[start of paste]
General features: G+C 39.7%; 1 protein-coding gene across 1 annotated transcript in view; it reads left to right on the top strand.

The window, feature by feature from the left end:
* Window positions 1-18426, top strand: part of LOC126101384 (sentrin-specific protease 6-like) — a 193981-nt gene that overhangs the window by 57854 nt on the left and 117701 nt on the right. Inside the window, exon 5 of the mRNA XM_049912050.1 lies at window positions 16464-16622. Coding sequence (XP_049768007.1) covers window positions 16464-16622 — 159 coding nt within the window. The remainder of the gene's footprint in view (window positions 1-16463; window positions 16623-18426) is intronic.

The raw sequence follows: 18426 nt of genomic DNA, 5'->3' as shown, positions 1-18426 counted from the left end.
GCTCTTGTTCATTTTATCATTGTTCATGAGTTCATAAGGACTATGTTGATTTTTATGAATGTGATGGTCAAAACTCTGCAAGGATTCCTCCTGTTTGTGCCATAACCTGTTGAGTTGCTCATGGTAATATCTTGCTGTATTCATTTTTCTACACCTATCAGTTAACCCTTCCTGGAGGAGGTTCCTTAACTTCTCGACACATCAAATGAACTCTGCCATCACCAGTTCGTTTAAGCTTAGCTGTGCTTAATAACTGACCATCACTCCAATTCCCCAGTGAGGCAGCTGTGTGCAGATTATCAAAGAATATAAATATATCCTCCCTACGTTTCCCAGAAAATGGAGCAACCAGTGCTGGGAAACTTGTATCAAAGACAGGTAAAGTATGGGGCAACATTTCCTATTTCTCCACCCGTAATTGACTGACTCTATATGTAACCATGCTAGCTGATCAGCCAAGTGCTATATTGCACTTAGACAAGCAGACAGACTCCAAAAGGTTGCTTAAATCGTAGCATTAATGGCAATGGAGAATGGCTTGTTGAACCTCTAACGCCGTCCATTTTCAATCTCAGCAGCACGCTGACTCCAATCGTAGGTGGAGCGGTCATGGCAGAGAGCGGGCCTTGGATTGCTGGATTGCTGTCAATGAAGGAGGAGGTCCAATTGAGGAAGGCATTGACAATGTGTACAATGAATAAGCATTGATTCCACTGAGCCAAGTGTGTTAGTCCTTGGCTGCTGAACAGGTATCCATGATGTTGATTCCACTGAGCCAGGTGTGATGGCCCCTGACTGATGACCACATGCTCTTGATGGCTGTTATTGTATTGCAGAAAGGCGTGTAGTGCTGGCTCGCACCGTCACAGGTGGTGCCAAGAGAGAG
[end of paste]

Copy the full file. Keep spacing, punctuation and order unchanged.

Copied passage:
General features: G+C 39.7%; 1 protein-coding gene across 1 annotated transcript in view; it reads left to right on the top strand.

The window, feature by feature from the left end:
* Window positions 1-18426, top strand: part of LOC126101384 (sentrin-specific protease 6-like) — a 193981-nt gene that overhangs the window by 57854 nt on the left and 117701 nt on the right. Inside the window, exon 5 of the mRNA XM_049912050.1 lies at window positions 16464-16622. Coding sequence (XP_049768007.1) covers window positions 16464-16622 — 159 coding nt within the window. The remainder of the gene's footprint in view (window positions 1-16463; window positions 16623-18426) is intronic.

The raw sequence follows: 18426 nt of genomic DNA, 5'->3' as shown, positions 1-18426 counted from the left end.
GCTCTTGTTCATTTTATCATTGTTCATGAGTTCATAAGGACTATGTTGATTTTTATGAATGTGATGGTCAAAACTCTGCAAGGATTCCTCCTGTTTGTGCCATAACCTGTTGAGTTGCTCATGGTAATATCTTGCTGTATTCATTTTTCTACACCTATCAGTTAACCCTTCCTGGAGGAGGTTCCTTAACTTCTCGACACATCAAATGAACTCTGCCATCACCAGTTCGTTTAAGCTTAGCTGTGCTTAATAACTGACCATCACTCCAATTCCCCAGTGAGGCAGCTGTGTGCAGATTATCAAAGAATATAAATATATCCTCCCTACGTTTCCCAGAAAATGGAGCAACCAGTGCTGGGAAACTTGTATCAAAGACAGGTAAAGTATGGGGCAACATTTCCTATTTCTCCACCCGTAATTGACTGACTCTATATGTAACCATGCTAGCTGATCAGCCAAGTGCTATATTGCACTTAGACAAGCAGACAGACTCCAAAAGGTTGCTTAAATCGTAGCATTAATGGCAATGGAGAATGGCTTGTTGAACCTCTAACGCCGTCCATTTTCAATCTCAGCAGCACGCTGACTCCAATCGTAGGTGGAGCGGTCATGGCAGAGAGCGGGCCTTGGATTGCTGGATTGCTGTCAATGAAGGAGGAGGTCCAATTGAGGAAGGCATTGACAATGTGTACAATGAATAAGCATTGATTCCACTGAGCCAAGTGTGTTAGTCCTTGGCTGCTGAACAGGTATCCATGATGTTGATTCCACTGAGCCAGGTGTGATGGCCCCTGACTGATGACCACATGCTCTTGATGGCTGTTATTGTATTGCAGAAAGGCGTGTAGTGCTGGCTCGCACCGTCACAGGTGGTGCCAAGAGAGAG